As the film opens, we see the hazy outlines of a baby amidst rumpled bedsheets and bed covers in a light blue and white background. Gradually the camera pans out, revealing the face of a woman in bed. It's that of Natalie Portman, the winner of the Academy Award for best actress last year for her performance in Black Swan. Here, she plays the role of Emilia Greenleaf in Love and Other Impossible Pursuits, adapted by the director Don Roos from a novel of the same name by Ayelet Waldman (2006).
In the next scene, we're shown Emilia going to a nursery school on a Wednesday afternoon to pick up a "difficult" young kid William, (played by Charlie Tahan) who said he only wanted his dad but not her. There she was shunned by all the other mothers as the woman intruder who broke up what they thought was William's fairy tale upper middle class family. But she still tried to do her best to be "nice" to him. He appeared a precocious child and knew lots of stuff about various subjects which interested him. Whilst there, she was met by the maid of William's mother who gave very specific directions on the kind of medicine that William was to take for his cough and when and how, suggesting the antics of a "control freak", perhaps the cause of why her ex finding it impossible to continue living with her. Once they were home, he suggested that she sell on E-Bay all the stuffs belonging to Isabel, her baby daughter by her recently divorced and newly-wedded husband Jack. This got on to her nerve and she freaked out, though she immediately apologised. She never really got over losing Isabel, who died of SIDs in her arms on the first day she brought her home from the maternity hospital . Emilia, a law graduate of Harvard law school whose divorced father was an eminent judge and former chairman of the New York Bar., was a junior partner of a New York law firm who fell in love with its senior partner, now her husband Jack (played by Scot Cohen). However, with time, William grew to like Emilia but Emilia never forgave her own father for deserting her own mother for a Russian dancer. To her, one may be polite and civil and tolerant and loving but there are certain limits over which one should never over-step.
As the film developed, we are shown how she had to cope with her guilt about losing her baby, her understandable hatred of her father and William's mother Carolyne Soule (played by Lisa Kudrow), a famous surgeon and an expert in insinuation who never forgave Emilia for taking away her ex-husband and who took every opportunity to poison William's mind against her and to insult her and how hard she tried to win over William or at least disarm his hostility towards her. The emotional strains of such difficult circumstances inevitably took its toll. After a particularly bad quarrel, she left Jack and William. At the end of the film she confessed to Jack that it was she who smothered her own baby. Jack immediately had the autopsy report re-examined by Carolyne's expert friend to see if it was consistent with artificial asphyxia and he confirmed that her baby indeed died of SIDs and there was no evidence at all that Emilia could have smothered her as she thought and in addition, gave all the technical forensic reasons for that conclusion. Upon hearing the results from Jack, she immediately went to see Carolyne, who despite her dislike of Emilia, reaffirmed her concurrence with her friend's professional judgement. The film ends with William not wanting to go to his mother's second wedding without Emilia and Emilia forgiving her dad and we are shown how she finally agreed to sell all the things she had bought for her deceased daughter which she never got the chance to use and how she reluctantly packed up everything she had bought in anticipation of her baby daughter Isabel's needs and then watching William play with a toy boat she bought for Isabel which she now gave him as a gift at Central Park and how her mother got all flustered about going out on a "date" with her father: a typical Hollywood style good ending.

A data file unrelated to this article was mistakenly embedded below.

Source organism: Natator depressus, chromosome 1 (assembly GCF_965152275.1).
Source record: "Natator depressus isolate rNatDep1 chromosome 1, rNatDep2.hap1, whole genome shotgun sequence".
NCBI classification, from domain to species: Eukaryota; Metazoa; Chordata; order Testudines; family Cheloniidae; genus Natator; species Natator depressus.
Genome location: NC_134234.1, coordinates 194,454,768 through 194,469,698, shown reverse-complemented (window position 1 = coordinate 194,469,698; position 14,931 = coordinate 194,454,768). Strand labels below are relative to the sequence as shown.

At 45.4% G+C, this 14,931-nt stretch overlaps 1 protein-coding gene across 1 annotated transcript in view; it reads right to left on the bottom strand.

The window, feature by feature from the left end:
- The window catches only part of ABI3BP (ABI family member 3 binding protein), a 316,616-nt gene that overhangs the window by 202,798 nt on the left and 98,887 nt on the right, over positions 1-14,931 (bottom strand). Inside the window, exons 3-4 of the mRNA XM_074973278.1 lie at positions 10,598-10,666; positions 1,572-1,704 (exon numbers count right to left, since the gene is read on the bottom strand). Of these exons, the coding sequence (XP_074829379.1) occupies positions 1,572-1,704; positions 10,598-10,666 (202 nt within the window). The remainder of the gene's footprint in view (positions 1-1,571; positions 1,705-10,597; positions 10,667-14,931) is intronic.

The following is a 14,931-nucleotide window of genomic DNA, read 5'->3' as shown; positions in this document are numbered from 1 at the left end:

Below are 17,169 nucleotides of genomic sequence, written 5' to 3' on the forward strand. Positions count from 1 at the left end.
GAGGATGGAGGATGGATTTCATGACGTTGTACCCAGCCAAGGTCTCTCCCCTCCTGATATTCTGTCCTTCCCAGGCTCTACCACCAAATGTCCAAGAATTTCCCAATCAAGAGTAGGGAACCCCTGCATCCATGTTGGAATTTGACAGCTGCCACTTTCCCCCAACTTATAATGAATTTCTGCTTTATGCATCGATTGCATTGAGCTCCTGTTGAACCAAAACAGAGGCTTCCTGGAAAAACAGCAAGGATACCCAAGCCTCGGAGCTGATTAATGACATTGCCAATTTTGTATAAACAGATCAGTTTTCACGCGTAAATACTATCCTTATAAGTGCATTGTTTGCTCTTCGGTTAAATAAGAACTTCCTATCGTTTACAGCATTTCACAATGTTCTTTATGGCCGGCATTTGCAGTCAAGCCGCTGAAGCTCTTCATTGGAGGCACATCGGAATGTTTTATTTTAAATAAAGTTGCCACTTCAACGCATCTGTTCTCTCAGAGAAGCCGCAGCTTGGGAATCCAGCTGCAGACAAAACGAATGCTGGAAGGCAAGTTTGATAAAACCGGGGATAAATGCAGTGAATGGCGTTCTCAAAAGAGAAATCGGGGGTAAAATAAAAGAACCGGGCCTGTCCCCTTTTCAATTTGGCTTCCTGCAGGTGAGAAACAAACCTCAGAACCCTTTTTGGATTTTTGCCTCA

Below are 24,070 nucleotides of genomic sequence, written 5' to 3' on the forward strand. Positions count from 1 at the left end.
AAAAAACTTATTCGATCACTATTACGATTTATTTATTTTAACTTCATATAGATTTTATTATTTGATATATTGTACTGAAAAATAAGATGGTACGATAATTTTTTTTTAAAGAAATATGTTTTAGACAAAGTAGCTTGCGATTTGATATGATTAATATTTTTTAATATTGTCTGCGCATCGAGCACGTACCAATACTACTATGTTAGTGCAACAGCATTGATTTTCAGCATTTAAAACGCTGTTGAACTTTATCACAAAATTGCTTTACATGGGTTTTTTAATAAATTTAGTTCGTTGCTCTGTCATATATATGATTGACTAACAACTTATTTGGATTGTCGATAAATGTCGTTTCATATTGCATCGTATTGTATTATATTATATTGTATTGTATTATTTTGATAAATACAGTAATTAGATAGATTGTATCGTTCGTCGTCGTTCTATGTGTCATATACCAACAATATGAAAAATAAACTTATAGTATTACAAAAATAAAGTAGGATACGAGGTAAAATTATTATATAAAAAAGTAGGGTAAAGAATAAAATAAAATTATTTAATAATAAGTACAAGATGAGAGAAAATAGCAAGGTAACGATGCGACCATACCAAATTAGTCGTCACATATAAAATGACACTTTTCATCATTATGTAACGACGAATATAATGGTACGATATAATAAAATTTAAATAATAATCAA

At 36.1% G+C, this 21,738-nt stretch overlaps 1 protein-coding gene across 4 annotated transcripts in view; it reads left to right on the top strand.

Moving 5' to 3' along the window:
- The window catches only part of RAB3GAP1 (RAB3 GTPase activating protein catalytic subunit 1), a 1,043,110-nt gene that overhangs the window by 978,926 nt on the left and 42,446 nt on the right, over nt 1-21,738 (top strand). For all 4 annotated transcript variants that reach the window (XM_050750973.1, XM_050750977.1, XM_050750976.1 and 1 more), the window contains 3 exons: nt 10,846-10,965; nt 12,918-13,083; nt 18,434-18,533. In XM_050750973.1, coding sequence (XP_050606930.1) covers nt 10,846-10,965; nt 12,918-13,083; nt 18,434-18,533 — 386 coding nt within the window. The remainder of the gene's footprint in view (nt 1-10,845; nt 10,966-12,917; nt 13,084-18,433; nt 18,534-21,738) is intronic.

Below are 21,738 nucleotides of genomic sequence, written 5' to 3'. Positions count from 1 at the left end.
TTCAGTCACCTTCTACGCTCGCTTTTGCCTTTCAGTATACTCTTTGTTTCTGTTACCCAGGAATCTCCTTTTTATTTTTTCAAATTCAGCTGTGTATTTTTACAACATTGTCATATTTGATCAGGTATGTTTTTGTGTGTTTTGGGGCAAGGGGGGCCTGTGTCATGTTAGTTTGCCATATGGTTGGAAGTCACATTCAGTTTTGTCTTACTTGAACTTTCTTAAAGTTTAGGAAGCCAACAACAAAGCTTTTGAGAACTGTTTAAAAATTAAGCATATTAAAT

It was a story of the trials and tribulations of an obviously intelligent and sensitive woman whose life was ruined by the shadow of the death of her own daughter and the strains it caused in her relationship with her husband and his child of a former marriage. Natalie Portman's acting was as usual excellent. The film, produced in 2009, is scripted and directed by Don Roos and co-produced by him and Natalie Portman. Both the cinematography and the music are unremarkable. But it was a good way to spend an evening after the early termination of the Art HK 11 at 5 p.m. instead of the usual 7 p.m.